SOON AFTER MIDNIGHT
THESEUS. Now, fair Hippolyta, our nuptial hour
Draws on apace; four happy days bring in
Another moon; but, O, methinks, how slow
This old moon wanes! She lingers my desires,
Like to a step-dame or a dowager,
Long withering out a young man’s revenue.
HIPPOLYTA. Four days will quickly steep themselves in night;
Four nights will quickly dream away the time;
And then the moon, like to a silver bow
New-bent in heaven, shall behold the night
Of our solemnities.
A Midsummer Night’s Dream Act 1, Sc. 1
It’s soon after midnight
And I’ve got a date with the fairy queen…
With the deceptively gentle Soon After Midnight we are still being ‘softened up’ for the carnage that will follow. The song is addressed to an ambiguous love object, a ghostly dream figure who seems to take on various different forms and appear and disappear at will. One of Poe’s heroines, perhaps… a character in ‘a dream within a dream’… Someone who will always be slightly out of the singer’s, and our, grasp. The song uses a melody that is based on a popular standard of the 1930s, The Moon Got In My Eyes, written by Johnny Burke (the lyricist of many popular tunes including Pennies From Heaven and Moonlight Becomes You) and composer Arthur Johnston. The song was made famous by Bing Crosby, and Frank Sinatra later recorded a memorable version with Nelson Riddle’s orchestration. The sentiments are a conventional portrayal of the disillusioned lover who tells us that …I thought a kingdom was in sight /That I would have the right to claim /But with the morning’s early light/ I didn’t have a dream to my name… The refrain complains that …I guess I should have seen right through you/ But the moon got in my eyes… Dylan adapts this melody, and retains some of the song’s mournful and regretful tone. He toys with romantic clichés throughout, but also expresses a few dark and murderous hints that serve to prepare us for the songs of apocalyptic rage that are to follow. Yet Soon After Midnight is also imbued with mystery and magic. If this is a love song, it seems to be directed not at a real person but at a mythical spirit who the singer seems intent on surrendering himself to, at whatever cost.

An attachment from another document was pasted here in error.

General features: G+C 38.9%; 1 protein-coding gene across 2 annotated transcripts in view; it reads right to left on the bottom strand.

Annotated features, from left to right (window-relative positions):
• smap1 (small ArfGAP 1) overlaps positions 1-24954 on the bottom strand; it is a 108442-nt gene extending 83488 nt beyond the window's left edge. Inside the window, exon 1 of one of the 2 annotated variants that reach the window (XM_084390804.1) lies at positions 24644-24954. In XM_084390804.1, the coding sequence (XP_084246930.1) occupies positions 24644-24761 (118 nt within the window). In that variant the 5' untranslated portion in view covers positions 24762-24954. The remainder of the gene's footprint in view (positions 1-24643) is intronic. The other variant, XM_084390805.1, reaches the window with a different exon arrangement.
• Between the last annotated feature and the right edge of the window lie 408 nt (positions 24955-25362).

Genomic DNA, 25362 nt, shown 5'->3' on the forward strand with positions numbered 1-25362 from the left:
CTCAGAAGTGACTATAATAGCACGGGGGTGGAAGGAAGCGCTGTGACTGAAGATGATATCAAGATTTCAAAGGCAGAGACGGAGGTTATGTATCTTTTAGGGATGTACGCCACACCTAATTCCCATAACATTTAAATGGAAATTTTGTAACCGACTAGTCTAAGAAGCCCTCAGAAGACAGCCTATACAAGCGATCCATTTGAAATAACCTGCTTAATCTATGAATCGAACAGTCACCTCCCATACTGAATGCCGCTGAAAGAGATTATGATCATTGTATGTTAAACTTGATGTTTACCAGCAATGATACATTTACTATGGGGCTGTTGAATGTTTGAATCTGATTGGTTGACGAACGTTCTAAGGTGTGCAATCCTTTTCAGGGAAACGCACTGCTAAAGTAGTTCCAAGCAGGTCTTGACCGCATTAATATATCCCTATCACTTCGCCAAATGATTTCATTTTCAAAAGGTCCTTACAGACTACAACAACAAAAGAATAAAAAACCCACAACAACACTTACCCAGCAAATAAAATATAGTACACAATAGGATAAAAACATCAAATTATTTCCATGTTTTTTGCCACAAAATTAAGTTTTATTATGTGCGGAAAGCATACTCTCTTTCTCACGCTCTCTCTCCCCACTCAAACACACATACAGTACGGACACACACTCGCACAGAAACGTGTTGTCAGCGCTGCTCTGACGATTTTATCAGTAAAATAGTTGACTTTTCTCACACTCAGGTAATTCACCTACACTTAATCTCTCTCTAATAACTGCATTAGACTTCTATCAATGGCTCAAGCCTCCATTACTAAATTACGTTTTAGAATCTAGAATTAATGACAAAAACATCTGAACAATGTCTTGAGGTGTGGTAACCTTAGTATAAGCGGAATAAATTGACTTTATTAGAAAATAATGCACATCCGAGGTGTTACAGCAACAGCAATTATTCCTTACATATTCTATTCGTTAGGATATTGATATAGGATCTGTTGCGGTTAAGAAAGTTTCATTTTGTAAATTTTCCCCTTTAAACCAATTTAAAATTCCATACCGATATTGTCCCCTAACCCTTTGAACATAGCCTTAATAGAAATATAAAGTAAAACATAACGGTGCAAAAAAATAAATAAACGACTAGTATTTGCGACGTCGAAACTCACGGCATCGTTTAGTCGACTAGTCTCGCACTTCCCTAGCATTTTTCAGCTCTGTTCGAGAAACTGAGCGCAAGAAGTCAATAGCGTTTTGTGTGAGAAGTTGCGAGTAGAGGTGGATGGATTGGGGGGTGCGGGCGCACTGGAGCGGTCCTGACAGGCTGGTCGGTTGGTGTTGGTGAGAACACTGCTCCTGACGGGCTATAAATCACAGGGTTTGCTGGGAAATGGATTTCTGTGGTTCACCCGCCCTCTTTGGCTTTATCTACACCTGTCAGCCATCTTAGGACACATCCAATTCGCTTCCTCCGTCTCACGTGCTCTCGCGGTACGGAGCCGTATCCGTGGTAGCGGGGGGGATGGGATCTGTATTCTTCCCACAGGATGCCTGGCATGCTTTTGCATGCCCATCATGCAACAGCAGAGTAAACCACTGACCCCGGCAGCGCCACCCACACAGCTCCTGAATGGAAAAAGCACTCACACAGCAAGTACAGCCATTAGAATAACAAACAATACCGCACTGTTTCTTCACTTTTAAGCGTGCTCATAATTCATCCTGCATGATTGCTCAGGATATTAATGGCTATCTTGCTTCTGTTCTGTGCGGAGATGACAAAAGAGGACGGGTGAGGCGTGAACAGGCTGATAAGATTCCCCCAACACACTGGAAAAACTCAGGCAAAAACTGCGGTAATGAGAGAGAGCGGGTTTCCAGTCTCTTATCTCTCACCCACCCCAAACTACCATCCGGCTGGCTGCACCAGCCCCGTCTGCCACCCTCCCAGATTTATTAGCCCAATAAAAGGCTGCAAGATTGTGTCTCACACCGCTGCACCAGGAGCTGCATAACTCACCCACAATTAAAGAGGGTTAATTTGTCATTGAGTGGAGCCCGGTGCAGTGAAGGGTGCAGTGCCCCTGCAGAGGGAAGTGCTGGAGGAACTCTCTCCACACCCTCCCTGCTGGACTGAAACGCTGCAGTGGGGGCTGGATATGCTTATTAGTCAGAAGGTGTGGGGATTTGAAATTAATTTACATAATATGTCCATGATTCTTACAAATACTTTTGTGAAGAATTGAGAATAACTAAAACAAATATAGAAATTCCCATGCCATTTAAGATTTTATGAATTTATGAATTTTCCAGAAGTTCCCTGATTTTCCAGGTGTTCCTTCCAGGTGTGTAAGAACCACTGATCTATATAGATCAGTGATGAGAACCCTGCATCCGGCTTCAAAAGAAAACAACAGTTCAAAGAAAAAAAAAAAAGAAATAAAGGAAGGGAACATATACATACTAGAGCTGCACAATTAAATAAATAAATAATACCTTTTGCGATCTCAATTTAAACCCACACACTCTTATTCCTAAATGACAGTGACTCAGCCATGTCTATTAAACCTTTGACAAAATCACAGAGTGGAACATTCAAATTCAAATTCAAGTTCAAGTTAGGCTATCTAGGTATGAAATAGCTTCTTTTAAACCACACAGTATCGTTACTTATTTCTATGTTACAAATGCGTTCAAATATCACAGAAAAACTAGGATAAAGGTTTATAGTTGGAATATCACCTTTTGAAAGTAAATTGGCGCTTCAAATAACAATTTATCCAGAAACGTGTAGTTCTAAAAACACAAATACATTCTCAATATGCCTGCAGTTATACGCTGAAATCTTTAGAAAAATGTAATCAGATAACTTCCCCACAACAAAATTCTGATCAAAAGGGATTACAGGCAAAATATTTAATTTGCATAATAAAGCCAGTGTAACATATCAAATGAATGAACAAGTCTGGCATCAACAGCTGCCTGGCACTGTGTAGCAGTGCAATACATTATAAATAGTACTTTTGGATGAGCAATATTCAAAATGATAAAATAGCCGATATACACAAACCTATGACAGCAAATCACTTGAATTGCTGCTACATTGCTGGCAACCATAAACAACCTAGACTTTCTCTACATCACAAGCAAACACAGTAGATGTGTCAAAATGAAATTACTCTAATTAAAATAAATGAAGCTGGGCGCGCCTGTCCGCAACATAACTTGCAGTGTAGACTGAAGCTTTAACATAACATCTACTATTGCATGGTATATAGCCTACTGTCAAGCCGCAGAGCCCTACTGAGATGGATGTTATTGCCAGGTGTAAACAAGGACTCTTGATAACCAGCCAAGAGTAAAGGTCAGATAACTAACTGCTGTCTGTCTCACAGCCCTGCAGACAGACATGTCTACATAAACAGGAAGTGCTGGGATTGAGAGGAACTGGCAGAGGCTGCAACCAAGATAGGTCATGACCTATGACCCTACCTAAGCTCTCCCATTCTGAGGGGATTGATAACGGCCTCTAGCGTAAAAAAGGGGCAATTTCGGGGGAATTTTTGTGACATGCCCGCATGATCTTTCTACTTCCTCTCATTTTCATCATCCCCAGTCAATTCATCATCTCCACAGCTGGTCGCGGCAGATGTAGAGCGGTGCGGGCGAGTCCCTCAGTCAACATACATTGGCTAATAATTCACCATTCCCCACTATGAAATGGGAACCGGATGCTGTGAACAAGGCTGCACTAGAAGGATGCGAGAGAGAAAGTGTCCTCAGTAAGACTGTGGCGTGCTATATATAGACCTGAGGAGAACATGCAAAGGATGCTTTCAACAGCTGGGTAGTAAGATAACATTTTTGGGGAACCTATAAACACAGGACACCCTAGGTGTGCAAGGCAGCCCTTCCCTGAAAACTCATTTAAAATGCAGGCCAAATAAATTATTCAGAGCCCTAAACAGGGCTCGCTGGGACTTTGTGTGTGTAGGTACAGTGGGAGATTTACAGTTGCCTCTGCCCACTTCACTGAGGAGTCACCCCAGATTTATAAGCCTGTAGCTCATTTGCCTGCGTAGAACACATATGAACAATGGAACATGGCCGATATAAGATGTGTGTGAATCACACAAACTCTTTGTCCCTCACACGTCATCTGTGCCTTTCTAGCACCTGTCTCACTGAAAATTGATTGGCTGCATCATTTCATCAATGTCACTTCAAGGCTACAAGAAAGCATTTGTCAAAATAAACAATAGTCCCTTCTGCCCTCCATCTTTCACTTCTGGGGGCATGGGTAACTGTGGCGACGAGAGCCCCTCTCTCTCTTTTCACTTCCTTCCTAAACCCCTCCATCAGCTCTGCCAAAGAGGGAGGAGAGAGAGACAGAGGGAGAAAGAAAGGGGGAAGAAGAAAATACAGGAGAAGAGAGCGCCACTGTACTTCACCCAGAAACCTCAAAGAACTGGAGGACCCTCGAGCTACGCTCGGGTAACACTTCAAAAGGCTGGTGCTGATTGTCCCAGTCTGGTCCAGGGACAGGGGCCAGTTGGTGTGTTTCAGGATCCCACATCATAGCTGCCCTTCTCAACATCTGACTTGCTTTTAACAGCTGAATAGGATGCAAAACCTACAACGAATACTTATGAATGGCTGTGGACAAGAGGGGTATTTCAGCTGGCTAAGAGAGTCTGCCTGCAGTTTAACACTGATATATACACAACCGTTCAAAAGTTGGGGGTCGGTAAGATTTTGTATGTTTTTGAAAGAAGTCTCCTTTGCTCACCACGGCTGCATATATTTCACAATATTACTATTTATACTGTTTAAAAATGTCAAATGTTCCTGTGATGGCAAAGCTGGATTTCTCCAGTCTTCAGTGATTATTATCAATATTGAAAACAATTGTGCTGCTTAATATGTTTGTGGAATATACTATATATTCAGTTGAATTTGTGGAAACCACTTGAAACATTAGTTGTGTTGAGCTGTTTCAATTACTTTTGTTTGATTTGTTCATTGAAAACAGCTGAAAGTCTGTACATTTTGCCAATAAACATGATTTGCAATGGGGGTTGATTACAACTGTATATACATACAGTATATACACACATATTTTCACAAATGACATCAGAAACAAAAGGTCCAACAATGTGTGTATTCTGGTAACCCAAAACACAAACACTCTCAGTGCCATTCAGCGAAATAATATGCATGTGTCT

As the train fades into the distance, drums and guitars kick into a slow, languid rhythm. Dylan’s voice, when it comes in after a few seconds, is dreamy, detached, almost a whisper. The language of the song is precise and compressed, the enunciation of every word clear and distinct. There is certainly no ‘Louis Armstrong’ rasp here. The singer pronounces the words sweetly and lovingly. As he delivers the first rhyme he rolls the words around his tongue, adopting the traditional posture of the humbled lover: …I’m searching for phrases/To sing your praises… Already there is a slight suggestion of irony. The singer sounds almost apologetic, as if he is already lapsing into cliché because the emotions he feels are rendering him almost speechless. Maybe he’s down on his knees, begging to be heard, confessing his own inadequacies: …I need to tell someone… he breathes. Then he begins to draw us inexorably into the world of his own imagination: ..It’s soon after midnight/And my day has just begun… We are entering a kind of half-conscious, half-dream state. As if to lull us into submission, Dylan entices us with this lovely melody into a dreamscape in which we can never quite tell the difference between poetic fantasy and harsh reality. Having played the penitent lover, he now he begins to explain how he has been wronged: …A girl named Honey/Took my money/ She was passing by … The ‘money/honey’ rhyme again flirts ironically with cliché, and itself refers to the 1950s standard about a ‘gold digging’ woman Money Honey, written by Jesse Stone and recorded by The Drifters, Little Richard, Elvis Presley and many others. But the line ‘she was passing by’, and the singer’s apparent detachment, as conveyed by the smooth vocal, suggests that the girl is a mere passing shadow, a ghostly figure or an illusion. The way Dylan draws out his delivery of ‘passing’ adds to this effect, which is further emphasised by … It’s soon after midnight/And the moon is in my eye… Here, the central image of The Moon Got In My Eye is retained; the idea being that the singer has been ‘blinded’ by the girl’s luminescent beauty. Dylan’s adaptation of the line, however, adds another dimension to the words. ‘The moon is in my eye’ suggests a hint of madness but also a kind of reflectiveness. So we are drawn further into the narrator’s consciousness. We see our own reflection in the narrator’s eyes. This is the key moment of transformation in the song. Now the narrator’s attitude changes from one of supplication to one of defiance. The calm, dreamy tone begins give way to an ominous one. In the third verse, Dylan begins with …My heart is cheerful/It’s never fearful/I’ve been down on the killing floors… The cheerful/fearful rhyme, like the earlier phrases/praises and money/honey sounds slightly ‘forced’, which gives the singer’s protestations an edge of tension, as if he isn’t really sure of what he’s saying and is really trying to convince himself of the veracity of his statements. The conjunction of the words used adds to this effect. The first line echoes the Biblical proverb …A cheerful heart is good medicine, but a crushed spirit dries up the bones (Proverbs 17:22, New International Bible). However, the reference to ‘killing floors’ is weirdly jarring, juxtaposing harsh blues imagery against dreamy romantic cliché. The expression features in the Howlin’ Wolf song Killing Floor (1964)(which was frequently covered by Jimi Hendrix and Led Zeppelin) and the much earlier Skip James song Hard Time Killing Floor Blues (circa 1931). The term literally refers to the slaughterhouses in which many black workers were employed when they arrived in Chicago after migrating from the Deep South in the 1920s and 30s. The term was used in the blues as a metaphor for a hopeless situation, especially in a sexual relationship. The singer seems to be implying that he has been through so much pain in his love life that he has learned that he may as well always be ‘cheerful’. However, we may by now begin to suspect that he is merely trying to reassure himself. The next lines …I’m in no great hurry/ I’m not afraid of your fury/ I’ve faced stronger walls than yours… again show him struggling with an awkward rhyme, although Dylan (always the master of phrasing ‘weird’ rhymes) delivers ‘hurry’ and ‘fury’ without a moment’s embarrassment. As he pronounces the final lines here he seems to be gathering his own courage for some conflict to come. But suddenly we seem to be a rather different ‘ballpark’. The ‘girl’ that the song is addressed to seems to have placed a ‘wall’ up against him, which the singer seems determined to negotiate. The strange image of a lover’s ‘wall’ can be found in tragic story of the archetypal doomed lovers Pyramus and Thisbe, whose tale was related by Ovid in his Metamorphoses. In this story, the lovers are told by their warring families that they are not allowed to see each other and the only way they can communicate is through a crack in the wall that adjoins their houses. The two lovers later both commit suicide in a confused situation that Shakespeare adapted for the tragic ending of Romeo And Juliet. Shakespeare also mercilessly satirised Ovid’s story for considerable comic effect in the ‘play within as play’ in A Midsummer Night’s Dream. And as the next verse will verify, Soon After Midnight itself describes a kind of Midsummer Night’s Dream, a scenario in which the illusions of love are made manifest.